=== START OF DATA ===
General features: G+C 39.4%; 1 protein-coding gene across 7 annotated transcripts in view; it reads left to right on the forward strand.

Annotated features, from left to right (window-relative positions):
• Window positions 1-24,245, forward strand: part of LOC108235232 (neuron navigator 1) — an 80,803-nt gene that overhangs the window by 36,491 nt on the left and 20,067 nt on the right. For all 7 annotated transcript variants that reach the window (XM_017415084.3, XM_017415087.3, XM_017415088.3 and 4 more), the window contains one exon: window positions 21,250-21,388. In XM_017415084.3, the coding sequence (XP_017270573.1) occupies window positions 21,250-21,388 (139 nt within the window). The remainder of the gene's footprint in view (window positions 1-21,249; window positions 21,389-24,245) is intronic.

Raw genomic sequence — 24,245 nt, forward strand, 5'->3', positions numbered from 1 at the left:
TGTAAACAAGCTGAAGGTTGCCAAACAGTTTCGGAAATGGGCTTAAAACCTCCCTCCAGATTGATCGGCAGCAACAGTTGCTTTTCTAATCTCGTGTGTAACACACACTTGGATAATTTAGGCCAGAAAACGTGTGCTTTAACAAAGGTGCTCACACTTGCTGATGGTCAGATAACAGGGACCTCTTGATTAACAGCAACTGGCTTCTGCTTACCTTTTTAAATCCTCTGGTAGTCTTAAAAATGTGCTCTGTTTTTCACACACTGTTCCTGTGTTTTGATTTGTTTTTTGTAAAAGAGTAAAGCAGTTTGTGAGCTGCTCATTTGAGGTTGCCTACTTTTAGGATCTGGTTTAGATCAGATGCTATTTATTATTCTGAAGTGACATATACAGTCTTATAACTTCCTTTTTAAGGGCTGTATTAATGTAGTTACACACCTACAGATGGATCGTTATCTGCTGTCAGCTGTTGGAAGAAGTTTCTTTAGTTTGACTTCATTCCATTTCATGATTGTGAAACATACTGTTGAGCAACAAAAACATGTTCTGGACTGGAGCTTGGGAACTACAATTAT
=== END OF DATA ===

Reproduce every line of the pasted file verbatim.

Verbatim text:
General features: G+C 39.4%; 1 protein-coding gene across 7 annotated transcripts in view; it reads left to right on the forward strand.

Annotated features, from left to right (window-relative positions):
• Window positions 1-24,245, forward strand: part of LOC108235232 (neuron navigator 1) — an 80,803-nt gene that overhangs the window by 36,491 nt on the left and 20,067 nt on the right. For all 7 annotated transcript variants that reach the window (XM_017415084.3, XM_017415087.3, XM_017415088.3 and 4 more), the window contains one exon: window positions 21,250-21,388. In XM_017415084.3, the coding sequence (XP_017270573.1) occupies window positions 21,250-21,388 (139 nt within the window). The remainder of the gene's footprint in view (window positions 1-21,249; window positions 21,389-24,245) is intronic.

Raw genomic sequence — 24,245 nt, forward strand, 5'->3', positions numbered from 1 at the left:
TGTAAACAAGCTGAAGGTTGCCAAACAGTTTCGGAAATGGGCTTAAAACCTCCCTCCAGATTGATCGGCAGCAACAGTTGCTTTTCTAATCTCGTGTGTAACACACACTTGGATAATTTAGGCCAGAAAACGTGTGCTTTAACAAAGGTGCTCACACTTGCTGATGGTCAGATAACAGGGACCTCTTGATTAACAGCAACTGGCTTCTGCTTACCTTTTTAAATCCTCTGGTAGTCTTAAAAATGTGCTCTGTTTTTCACACACTGTTCCTGTGTTTTGATTTGTTTTTTGTAAAAGAGTAAAGCAGTTTGTGAGCTGCTCATTTGAGGTTGCCTACTTTTAGGATCTGGTTTAGATCAGATGCTATTTATTATTCTGAAGTGACATATACAGTCTTATAACTTCCTTTTTAAGGGCTGTATTAATGTAGTTACACACCTACAGATGGATCGTTATCTGCTGTCAGCTGTTGGAAGAAGTTTCTTTAGTTTGACTTCATTCCATTTCATGATTGTGAAACATACTGTTGAGCAACAAAAACATGTTCTGGACTGGAGCTTGGGAACTACAATTAT